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Will the Sin City sequel be your new vice?


Article by Teddy Durgin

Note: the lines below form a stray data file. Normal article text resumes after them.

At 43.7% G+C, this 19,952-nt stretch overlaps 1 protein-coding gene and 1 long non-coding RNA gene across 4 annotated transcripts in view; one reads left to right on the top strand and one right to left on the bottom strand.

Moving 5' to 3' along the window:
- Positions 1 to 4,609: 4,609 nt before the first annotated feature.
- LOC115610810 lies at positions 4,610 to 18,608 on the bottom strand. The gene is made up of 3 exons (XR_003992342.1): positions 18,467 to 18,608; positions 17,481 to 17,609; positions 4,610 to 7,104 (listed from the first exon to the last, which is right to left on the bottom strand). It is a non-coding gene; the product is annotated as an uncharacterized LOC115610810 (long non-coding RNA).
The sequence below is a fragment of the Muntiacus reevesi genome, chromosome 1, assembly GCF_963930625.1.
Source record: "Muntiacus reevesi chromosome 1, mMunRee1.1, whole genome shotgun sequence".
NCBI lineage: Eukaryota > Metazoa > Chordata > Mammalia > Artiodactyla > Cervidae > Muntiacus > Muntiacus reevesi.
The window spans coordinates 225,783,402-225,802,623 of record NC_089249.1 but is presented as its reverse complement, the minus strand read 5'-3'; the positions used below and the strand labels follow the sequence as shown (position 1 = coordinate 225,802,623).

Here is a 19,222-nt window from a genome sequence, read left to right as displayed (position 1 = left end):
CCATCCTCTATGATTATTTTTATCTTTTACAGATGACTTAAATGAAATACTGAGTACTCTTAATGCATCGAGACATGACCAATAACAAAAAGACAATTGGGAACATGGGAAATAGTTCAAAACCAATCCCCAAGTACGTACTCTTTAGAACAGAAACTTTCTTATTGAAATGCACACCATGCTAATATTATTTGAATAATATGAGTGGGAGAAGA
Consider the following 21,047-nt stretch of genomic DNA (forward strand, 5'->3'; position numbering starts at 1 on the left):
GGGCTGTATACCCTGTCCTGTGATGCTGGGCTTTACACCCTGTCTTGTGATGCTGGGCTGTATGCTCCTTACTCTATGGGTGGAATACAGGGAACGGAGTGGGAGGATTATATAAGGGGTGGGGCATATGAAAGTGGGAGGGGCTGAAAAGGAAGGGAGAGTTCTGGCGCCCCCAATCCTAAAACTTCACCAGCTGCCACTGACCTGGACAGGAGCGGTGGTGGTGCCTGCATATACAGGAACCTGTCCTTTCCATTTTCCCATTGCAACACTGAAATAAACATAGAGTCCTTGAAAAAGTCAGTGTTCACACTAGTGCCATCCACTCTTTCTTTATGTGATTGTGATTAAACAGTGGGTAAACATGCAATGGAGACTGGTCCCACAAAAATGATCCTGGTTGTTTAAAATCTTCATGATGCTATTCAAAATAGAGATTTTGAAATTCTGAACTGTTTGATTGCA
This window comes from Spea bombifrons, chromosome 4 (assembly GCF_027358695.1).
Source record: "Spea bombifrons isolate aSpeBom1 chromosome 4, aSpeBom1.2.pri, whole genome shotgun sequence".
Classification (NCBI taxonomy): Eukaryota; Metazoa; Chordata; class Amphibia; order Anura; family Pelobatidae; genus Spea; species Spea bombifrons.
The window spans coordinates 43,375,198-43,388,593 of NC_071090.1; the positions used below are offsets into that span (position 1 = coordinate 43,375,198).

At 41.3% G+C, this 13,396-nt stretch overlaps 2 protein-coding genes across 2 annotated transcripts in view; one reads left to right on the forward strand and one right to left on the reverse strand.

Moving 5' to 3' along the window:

Reviewing "Sin City: A Dame to Kill For" is very much like reviewing the recent "Expendables 3" movie. Neither is a very good film. But they both have really, REALLY cool things in them that, for some, make them worth the price of a movie theater ticket. In the case of the "Sin City" sequel, it has all of the stylized action, fantastic visuals and hard-R content of the first film released nine years ago. It also has Eva Green in all of her spectacular naked glory. She is the titular - heh, heh - "Dame to Kill For" here. And... uh... well, I don't think I'd kill for her. But I might do some serious maiming! What a spectacularly healthy woman. Now, now, ladies. You also get to see plenty of Josh Brolin in this, too. Plenty. There's also Joseph Gordon-Levitt swaggering through the picture as an insanely lucky gambler looking to even a score; Christopher Meloni playing against type as a freakishly weak-willed cop unable to avoid temptation; and, of course, Mickey Rourke's return as the cynical, disfigured brute, Marv, once again pummeling everyone and everything in his sight (the film must be a prequel of sorts, as I seem to recall Marv got fried in the electric chair in the 2005 original). And once again in the director's chair is Robert Rodriguez, whose formative years were clearly spent watching everything from Humphrey Bogart films to "Starsky and Hutch" reruns to Uschi Digard movies. He throws a lot at the canvas here. With this cast and Rodriguez's marvelous visual eye, though, I was really hoping for something a bit more energizing. "A Dame to Kill For" is so relentlessly bleak that it borders on depressing. Once Basin City gets a hold of anyone in this film, it doesn't let go. At some point in this film, nearly every major character is left lying on rain-soaked pavement, wounded, bleeding and utterly without hope. Like the first "Sin City," the film is told in episodic vignettes courtesy of pulp fictioner Frank Miller. And each vignette features a cynical, hard-boiled narration from the character being featured. There is Brolin's grizzled gumshoe. He gets pulled into the web of Green's married seductress, Ava. In his voiceover, he mutters time and again about how he doesn't want to "unlock the monster" that he's kept chained up inside him. Then, there is Gordon-Levittt's Johnny, a gambler who lets us know in his narration that the odds are so in his favor that he'll be the one who trumps Sin City. His luck, of course, runs out when he beats the crooked Senator Roark (Powers Boothe) in a high-stakes game of chance. And, then, there is Jessica Alba's Nancy, a stripper still reeling from the suicide of her father and trying to work up the nerve to assassinate the man responsible for driving him over the edge, Senator Roark. All three vignettes feature hands being mangled, faces being sliced up and genitals being threatened. Rodriguez leaves no one unscathed. Unfortunately, that includes the audience. The first film got by on flash and style. You really hadn't seen anything quite like it. In repeating that same exact style here, there really needed to be more substance. The beats are the same in all three stories. I love the actors. I just didn't feel a thing for any of their characters. In the end, the new "Sin City" is not a movie to kill for. It's more like one to pay-per-view for in a few months. "Sin City: A Dame to Kill For" is rated R for strong, brutal, stylized violence throughout; sexual content; nudity and brief drug use.


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